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Mental Health Entrepreneur Creating Self-Sustaining Enterprise

Today we’d like to introduce you to David “Eli” Israelian.

It’s an honor to highlight your success on our platform. Do you mind telling us about the things you’ve been able to accomplish?

Nothing I’ve done was accomplished standing alone. I owe it to my strong community of movers and shakers I’ve fostered in my journey to mental health enterprise development. In the darkest hour of hardship I endured as a patient and formerly incarcerated individual, struck a lightning bolt of opportunities in creating wellness solutions through technology. I saw that every issue I experienced was shared by millions of people just like me. The only difference was, the solution hadn’t been created yet. I co-founded a non-profit mental health organization called Painted Brain, serving at-risk youth, underserved communities, and veterans, for over 12 years. It was there that I was able to create the Digital Health Literacy training program with my team that has now been implemented in the California Legislation SB 803 for the peer certification process; allowing for peers to get paid for providing one-on-one support, mentorship, and training services. In early 2019, I launched Peer Mental Health, a social enterprise creating community-based solutions through virtual reality/immersive reality platforms to support the social determinants of health reflecting the 8 dimensions of wellness. And now with my team, we’ve created a unique between-care treatment program using peer-to-peer support called, The Continuum. Both Painted Brain and Peer Mental Health are fast growing organizations, receiving over 300,000 viewership/month across our websites and social media.

Tell us about some of the memories you’ve made on your journey!

One of the most profound memories that haunts me was revisiting a state hospital where I was a patient for a long period of time. The purpose for coming back was to share our good work at Painted Brain and recruit participants for our program after their discharge. I recall masking up and being ushered by the psyche nurse walking down the long gloomy hall, the same hall I was tackled in and given booty shots to force medication compliance. Images of my stay hit me and I told the psyche nurse that I felt as though I was still a patient there reliving my memories and they responded, “Who says you’re not?”. I laughed but that hit too close to home. Then I have the positive memories and several of which were giving talks at high schools, community colleges, and universities, sharing my personal experiences as a way to educate future practitioners and professionals and advocate to normalize discussions around mental illness. So many students would come up to me in tears, saying I’ve opened their eyes and empowered them to move forward in publicly identifying as an individual with lived mental health experience.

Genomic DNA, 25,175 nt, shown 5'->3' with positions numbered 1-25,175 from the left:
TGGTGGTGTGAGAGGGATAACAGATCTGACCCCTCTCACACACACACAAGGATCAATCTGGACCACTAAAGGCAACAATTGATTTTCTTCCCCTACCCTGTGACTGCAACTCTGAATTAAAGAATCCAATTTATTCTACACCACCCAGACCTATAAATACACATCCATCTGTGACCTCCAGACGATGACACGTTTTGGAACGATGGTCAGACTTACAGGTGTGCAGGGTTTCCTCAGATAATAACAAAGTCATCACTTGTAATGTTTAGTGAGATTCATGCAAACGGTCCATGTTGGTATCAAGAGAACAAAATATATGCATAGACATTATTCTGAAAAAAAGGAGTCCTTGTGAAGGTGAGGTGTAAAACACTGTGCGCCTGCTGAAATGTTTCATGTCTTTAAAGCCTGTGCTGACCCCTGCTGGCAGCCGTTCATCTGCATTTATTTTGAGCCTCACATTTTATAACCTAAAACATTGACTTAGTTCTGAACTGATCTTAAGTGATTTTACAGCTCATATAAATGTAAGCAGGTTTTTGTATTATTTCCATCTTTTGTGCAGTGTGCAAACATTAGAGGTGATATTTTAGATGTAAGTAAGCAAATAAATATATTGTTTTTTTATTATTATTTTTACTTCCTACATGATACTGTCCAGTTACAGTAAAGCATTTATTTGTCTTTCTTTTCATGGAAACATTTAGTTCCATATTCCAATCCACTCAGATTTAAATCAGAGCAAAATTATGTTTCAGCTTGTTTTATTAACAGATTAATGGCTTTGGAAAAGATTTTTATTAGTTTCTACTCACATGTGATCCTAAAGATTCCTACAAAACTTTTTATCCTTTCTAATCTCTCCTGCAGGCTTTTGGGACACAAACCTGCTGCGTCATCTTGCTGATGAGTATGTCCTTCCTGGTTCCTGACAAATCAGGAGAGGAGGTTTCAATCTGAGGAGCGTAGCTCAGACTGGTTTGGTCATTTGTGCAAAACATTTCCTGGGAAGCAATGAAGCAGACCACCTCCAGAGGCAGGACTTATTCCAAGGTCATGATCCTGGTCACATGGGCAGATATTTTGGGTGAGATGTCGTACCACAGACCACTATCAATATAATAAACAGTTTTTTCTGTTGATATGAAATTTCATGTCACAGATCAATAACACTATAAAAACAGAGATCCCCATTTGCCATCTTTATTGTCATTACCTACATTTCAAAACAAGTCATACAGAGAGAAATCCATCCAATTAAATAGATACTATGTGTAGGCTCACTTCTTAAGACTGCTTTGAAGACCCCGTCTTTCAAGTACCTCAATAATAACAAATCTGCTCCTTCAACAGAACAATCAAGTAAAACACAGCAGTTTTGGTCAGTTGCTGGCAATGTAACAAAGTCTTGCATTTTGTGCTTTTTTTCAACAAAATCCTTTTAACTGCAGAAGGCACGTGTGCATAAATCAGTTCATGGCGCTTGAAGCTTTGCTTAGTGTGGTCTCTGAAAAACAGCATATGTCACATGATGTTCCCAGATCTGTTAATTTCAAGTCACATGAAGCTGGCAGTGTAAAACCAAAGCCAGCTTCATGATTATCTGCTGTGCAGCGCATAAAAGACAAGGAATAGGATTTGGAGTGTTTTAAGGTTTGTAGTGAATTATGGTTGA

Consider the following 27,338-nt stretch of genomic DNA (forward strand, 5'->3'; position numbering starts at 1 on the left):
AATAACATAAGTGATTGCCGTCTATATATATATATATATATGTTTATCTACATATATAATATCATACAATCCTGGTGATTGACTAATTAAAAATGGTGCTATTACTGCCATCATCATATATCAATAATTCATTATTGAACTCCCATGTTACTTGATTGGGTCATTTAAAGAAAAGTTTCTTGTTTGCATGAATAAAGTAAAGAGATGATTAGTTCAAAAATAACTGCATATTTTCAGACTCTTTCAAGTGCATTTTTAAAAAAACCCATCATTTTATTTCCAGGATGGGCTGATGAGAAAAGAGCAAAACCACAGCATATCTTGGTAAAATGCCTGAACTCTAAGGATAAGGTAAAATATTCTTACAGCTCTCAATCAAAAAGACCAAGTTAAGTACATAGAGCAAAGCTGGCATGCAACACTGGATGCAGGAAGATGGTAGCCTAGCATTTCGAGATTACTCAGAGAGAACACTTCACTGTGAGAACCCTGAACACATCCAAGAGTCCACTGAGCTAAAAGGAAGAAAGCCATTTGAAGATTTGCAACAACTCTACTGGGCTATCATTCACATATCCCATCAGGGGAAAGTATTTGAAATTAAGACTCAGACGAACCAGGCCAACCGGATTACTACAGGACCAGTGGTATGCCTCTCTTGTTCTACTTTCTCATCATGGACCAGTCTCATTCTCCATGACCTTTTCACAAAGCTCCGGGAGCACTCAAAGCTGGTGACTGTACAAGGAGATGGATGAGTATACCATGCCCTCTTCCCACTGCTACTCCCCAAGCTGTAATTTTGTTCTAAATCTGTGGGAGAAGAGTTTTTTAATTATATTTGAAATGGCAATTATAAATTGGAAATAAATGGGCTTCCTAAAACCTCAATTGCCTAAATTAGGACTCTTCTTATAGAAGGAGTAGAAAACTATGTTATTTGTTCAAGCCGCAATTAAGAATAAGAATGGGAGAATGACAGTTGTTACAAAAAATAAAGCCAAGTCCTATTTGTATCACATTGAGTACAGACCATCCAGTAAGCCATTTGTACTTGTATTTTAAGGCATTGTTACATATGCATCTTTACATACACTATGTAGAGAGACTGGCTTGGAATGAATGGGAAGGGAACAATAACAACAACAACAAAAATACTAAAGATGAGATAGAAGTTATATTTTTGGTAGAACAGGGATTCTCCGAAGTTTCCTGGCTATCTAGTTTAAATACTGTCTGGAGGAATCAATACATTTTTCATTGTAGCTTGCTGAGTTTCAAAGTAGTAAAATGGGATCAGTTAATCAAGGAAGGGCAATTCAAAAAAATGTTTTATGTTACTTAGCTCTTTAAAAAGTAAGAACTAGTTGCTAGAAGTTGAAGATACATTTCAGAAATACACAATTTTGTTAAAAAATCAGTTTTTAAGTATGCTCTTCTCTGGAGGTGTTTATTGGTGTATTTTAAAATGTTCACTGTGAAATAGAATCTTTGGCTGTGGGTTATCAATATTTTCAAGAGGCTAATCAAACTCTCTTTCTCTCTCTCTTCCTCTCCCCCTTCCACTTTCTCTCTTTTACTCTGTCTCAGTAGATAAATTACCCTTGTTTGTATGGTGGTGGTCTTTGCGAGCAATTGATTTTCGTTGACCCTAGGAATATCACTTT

Do you have any final thoughts you would like to share with our audience?

Creating a self-sustaining enterprise is similar to creating valued art. The process is inventive and takes thinking without bounds and grounding it between the balance of abstract, concrete, and realism. Like any artist, there’s always a muse. I had several and I’d like to acknowledge and give credit where credit is due. To my dearest friend and partner in co-founding Painted Brain, Rayshell Chambers, thank you for being a true sister and helping me grow my vision across the states and beyond borders, you are loved and appreciated; Diane Cooper, thank you for supporting my vision early on in the development of The Continuum and being a great role model for mental health parent advocates; Reid Cooper, my dear friend and brother who gave me broad perspectives and taught me unpopular philosophies from marginalized leaders to improve my introspective analysis; my mother for loving me throughout my recovery and allowing my independency to shine; and to my deceased father, Larry Wexler, the loss of your life was not in vain, you are memorialized in our work.

Finally, how can people connect with you and learn more about what you do?

If you’re interested in starting a conversation on how Peer Mental Health can work with your community in improving access to care and resources, please reach out to us by email to and one of our peer representatives will respond back to you shortly. If you’re inquiring for the purposes of press, please contact me directly at

To learn more about our organization and The Continuum, please visit

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